210 pp., 5.5 x 8.5, notes, bibl., index
Adolescent Mothers and the Politics of Regulation
System Kids considers the daily lives of adolescent mothers as they negotiate the child welfare system to meet the needs of their children and themselves. Often categorized as dependent and delinquent, these young women routinely become wards of the state as they move across the legal and social borders of a fragmented urban bureaucracy. Combining critical policy study and ethnography, and drawing on current scholarship as well as her own experience as a welfare program manager, Lauren Silver demonstrates how social welfare "silos" construct the lives of youth as disconnected, reinforcing unforgiving policies and imposing demands on women the system was intended to help. As clients of a supervised independent living program, they are expected to make the transition into independent adulthood, but Silver finds a vast divide between these expectations and the young women's lived reality.
Digging beneath the bureaucratic layers of urban America and bringing to light the daily experiences of young mothers and the caseworkers who assist them, System Kids illuminates the ignored work and personal ingenuity of clients and caseworkers alike. Ultimately reflecting on how her own understanding of the young women has changed in the years since she worked in the same social welfare program that is the focus of the book, Silver emphasizes the importance of empathy in research and in the formation of welfare policies.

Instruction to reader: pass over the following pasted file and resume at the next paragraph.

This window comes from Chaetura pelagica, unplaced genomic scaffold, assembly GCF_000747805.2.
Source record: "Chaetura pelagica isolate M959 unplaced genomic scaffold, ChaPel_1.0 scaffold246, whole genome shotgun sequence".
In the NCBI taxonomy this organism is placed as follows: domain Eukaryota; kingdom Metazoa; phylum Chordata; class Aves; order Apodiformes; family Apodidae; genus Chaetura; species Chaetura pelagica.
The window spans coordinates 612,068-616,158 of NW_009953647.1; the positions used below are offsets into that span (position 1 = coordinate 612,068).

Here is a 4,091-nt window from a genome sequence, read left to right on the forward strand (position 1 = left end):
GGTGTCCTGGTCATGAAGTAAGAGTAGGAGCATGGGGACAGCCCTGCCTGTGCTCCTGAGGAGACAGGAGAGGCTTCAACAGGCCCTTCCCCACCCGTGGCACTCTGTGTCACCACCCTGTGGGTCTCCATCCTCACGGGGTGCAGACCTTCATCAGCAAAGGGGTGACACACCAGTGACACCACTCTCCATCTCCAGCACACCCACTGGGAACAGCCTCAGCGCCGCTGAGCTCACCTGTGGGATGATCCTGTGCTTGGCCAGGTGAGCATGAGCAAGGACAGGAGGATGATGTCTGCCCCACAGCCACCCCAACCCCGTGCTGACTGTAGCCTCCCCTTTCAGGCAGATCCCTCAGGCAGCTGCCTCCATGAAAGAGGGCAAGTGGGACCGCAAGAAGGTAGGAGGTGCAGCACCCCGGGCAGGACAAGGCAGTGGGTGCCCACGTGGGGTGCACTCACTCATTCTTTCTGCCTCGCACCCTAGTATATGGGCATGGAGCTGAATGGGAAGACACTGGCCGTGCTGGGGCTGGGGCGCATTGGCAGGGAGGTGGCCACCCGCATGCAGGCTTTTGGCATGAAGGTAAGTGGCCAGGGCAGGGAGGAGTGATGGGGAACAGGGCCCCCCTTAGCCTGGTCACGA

“Vividly brings to life the hopes, frustrations, and reality of how the [Supervised Independent Living] program functions for both clients and workers.”
--Women’s Review of Books
“A powerful example of feminist ethnography at its best. . . . Among its many strengths are its accessibility, presentation of multiple perspectives, and a strong systemic critique.”
--Journal of Women and Social Work
“An intimate and intense account of teenage mothers navigating the complexities and paradoxes of welfare bureaucracy.”
--Gender & Society
“Creatively juxtaposes these two positionalities--care provider and care recipient--calling into question the assumed power dynamic of controlling, middle level administrative case managers and passive social service recipient.”
“Provides [a glimpse] into the complex and often fragmented world of young mothers involved in the child welfare system. . . . Observations and insights on the conditions of the front lines of this work are unique and invaluable to agency managers and policy makers.”
--Social Service Review
"Provides an in-depth ethnographic summary of the challenges encountered by adolescent mothers requiring social assistance. . . . Would be a great addition to courses involving adolescent development, government policies, poverty, or sociological perspectives."
--International Social Science Review
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